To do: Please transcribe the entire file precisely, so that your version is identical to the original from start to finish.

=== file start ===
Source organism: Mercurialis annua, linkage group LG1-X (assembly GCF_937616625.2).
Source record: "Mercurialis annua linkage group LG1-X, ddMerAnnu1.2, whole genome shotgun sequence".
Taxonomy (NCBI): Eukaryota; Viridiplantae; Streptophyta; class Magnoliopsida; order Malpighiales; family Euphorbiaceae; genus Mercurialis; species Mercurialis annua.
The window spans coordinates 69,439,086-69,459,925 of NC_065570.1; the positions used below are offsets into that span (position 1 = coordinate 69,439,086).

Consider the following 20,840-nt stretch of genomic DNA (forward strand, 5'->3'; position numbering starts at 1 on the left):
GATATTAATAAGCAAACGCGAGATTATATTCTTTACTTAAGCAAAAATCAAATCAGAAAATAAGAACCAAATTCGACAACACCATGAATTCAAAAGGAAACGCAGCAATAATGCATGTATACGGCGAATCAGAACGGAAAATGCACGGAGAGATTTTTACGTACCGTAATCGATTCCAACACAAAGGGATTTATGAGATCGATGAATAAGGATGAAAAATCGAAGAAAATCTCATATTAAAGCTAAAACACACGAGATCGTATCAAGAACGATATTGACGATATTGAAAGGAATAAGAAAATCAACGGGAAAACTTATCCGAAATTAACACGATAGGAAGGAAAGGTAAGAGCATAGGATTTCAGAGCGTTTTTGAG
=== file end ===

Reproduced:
Source organism: Mercurialis annua, linkage group LG1-X (assembly GCF_937616625.2).
Source record: "Mercurialis annua linkage group LG1-X, ddMerAnnu1.2, whole genome shotgun sequence".
Taxonomy (NCBI): Eukaryota; Viridiplantae; Streptophyta; class Magnoliopsida; order Malpighiales; family Euphorbiaceae; genus Mercurialis; species Mercurialis annua.
The window spans coordinates 69,439,086-69,459,925 of NC_065570.1; the positions used below are offsets into that span (position 1 = coordinate 69,439,086).

Consider the following 20,840-nt stretch of genomic DNA (forward strand, 5'->3'; position numbering starts at 1 on the left):
GATATTAATAAGCAAACGCGAGATTATATTCTTTACTTAAGCAAAAATCAAATCAGAAAATAAGAACCAAATTCGACAACACCATGAATTCAAAAGGAAACGCAGCAATAATGCATGTATACGGCGAATCAGAACGGAAAATGCACGGAGAGATTTTTACGTACCGTAATCGATTCCAACACAAAGGGATTTATGAGATCGATGAATAAGGATGAAAAATCGAAGAAAATCTCATATTAAAGCTAAAACACACGAGATCGTATCAAGAACGATATTGACGATATTGAAAGGAATAAGAAAATCAACGGGAAAACTTATCCGAAATTAACACGATAGGAAGGAAAGGTAAGAGCATAGGATTTCAGAGCGTTTTTGAG